Dr Ramesh Chandra Joshi, Clinical Oncology, Columbia Asia Hospital, Palam Vihar Gurgaon said, “Cancer incidence in India in the past decade has increased alarmingly, and in most of the cases, people have succumbed to the disease only because it was detected late. There is an urgent need to make people aware of the risk factors that can lead to cancer in them as well as their symptoms as many of the cancers are curable when detected in early stages. This will help people in self-monitoring their health and screen in time. Oral and lung cancer are the commonest cancer in men in India while breast cancer is the commonest in Indian women. It is important to enhance the cancer treatment facilities like Surgical, Medical and Radiation available across the country to render better cancer care to the people.”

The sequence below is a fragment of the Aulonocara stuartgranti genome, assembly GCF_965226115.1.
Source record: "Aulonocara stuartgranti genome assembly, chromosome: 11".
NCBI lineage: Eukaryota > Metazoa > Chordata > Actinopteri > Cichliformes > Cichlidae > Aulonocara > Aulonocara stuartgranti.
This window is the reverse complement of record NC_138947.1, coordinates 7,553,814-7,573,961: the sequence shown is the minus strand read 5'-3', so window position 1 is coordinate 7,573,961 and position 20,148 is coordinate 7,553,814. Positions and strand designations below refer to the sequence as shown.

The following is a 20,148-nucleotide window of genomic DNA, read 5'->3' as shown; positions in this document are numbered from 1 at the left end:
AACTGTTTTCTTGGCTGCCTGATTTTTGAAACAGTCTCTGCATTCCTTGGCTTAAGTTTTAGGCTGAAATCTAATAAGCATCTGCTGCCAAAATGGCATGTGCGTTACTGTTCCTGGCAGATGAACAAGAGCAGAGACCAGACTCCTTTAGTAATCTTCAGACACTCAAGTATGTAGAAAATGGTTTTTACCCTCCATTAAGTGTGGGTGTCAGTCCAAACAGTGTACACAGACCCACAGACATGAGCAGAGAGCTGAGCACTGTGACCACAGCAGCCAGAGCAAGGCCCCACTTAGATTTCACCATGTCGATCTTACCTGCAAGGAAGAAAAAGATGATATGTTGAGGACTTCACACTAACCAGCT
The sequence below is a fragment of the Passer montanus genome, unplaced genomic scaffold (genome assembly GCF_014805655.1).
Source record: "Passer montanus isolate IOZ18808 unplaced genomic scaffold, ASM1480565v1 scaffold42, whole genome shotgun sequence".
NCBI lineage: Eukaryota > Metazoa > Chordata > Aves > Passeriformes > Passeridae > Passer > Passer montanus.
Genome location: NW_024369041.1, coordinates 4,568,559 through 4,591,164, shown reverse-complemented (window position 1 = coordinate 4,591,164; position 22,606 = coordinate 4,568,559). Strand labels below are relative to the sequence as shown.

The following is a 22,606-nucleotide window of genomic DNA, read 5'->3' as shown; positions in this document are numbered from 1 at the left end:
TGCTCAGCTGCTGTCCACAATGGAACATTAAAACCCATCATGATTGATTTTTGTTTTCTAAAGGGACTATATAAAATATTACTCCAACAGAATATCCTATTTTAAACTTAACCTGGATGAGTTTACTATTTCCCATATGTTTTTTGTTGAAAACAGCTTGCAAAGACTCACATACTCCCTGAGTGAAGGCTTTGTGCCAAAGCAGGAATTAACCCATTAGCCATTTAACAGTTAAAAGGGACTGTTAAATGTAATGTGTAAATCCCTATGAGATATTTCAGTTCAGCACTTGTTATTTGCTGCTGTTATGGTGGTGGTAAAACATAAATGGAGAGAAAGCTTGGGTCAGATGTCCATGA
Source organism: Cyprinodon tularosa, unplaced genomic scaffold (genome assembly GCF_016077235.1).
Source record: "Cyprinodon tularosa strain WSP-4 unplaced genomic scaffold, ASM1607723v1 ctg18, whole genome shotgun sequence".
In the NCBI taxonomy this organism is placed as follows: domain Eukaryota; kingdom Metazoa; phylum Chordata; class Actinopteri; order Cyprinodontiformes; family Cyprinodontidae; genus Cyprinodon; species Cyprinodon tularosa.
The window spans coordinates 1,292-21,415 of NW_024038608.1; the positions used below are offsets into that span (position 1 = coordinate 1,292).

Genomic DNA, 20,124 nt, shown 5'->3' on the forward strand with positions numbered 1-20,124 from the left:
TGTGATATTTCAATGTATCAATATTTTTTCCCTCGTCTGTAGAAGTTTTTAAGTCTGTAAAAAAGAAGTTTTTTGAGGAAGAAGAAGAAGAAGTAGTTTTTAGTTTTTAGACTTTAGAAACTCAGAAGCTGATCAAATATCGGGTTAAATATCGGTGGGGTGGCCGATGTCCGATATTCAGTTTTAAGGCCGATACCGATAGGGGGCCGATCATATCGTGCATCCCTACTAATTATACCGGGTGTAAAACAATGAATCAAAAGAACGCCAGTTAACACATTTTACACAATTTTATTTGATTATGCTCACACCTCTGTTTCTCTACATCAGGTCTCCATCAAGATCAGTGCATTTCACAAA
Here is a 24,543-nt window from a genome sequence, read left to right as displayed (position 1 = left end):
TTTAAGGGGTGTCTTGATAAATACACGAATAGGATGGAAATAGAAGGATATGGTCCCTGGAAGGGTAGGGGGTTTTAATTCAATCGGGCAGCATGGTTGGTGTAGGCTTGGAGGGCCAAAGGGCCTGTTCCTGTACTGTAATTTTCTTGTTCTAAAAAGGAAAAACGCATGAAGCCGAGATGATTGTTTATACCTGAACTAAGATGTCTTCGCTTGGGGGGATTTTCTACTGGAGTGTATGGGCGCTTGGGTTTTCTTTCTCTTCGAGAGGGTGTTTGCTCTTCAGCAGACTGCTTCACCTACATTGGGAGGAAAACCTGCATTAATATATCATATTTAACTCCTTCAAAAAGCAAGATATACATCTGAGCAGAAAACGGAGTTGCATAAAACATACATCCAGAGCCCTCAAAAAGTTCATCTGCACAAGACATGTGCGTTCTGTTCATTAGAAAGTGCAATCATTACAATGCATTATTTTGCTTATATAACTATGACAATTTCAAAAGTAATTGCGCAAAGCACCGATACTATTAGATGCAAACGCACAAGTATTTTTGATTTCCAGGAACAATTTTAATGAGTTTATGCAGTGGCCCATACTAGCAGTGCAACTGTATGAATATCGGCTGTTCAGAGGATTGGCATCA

Mr Kamal Narayan Omer, CEO ,IHW Council, said, “This World Health Day comes at a very critical juncture in the history of humankind when the COVID-19 pandemic has affected 0.13 billion people globally. The pandemic has, for the first time in our recent history, brought health to the fore as an important public policy matter. While many hoped that the pandemic would be reined in with vaccination, lack of adherence to guidelines have proved to be counterproductive to the efforts made by our scientists and healthcare professionals. The pandemic underscores the importance of public participation in any policy measure. At the same time, it also highlights the importance of preparedness and increase in public spending to build infrastructure that will ensure equitable healthcare to all.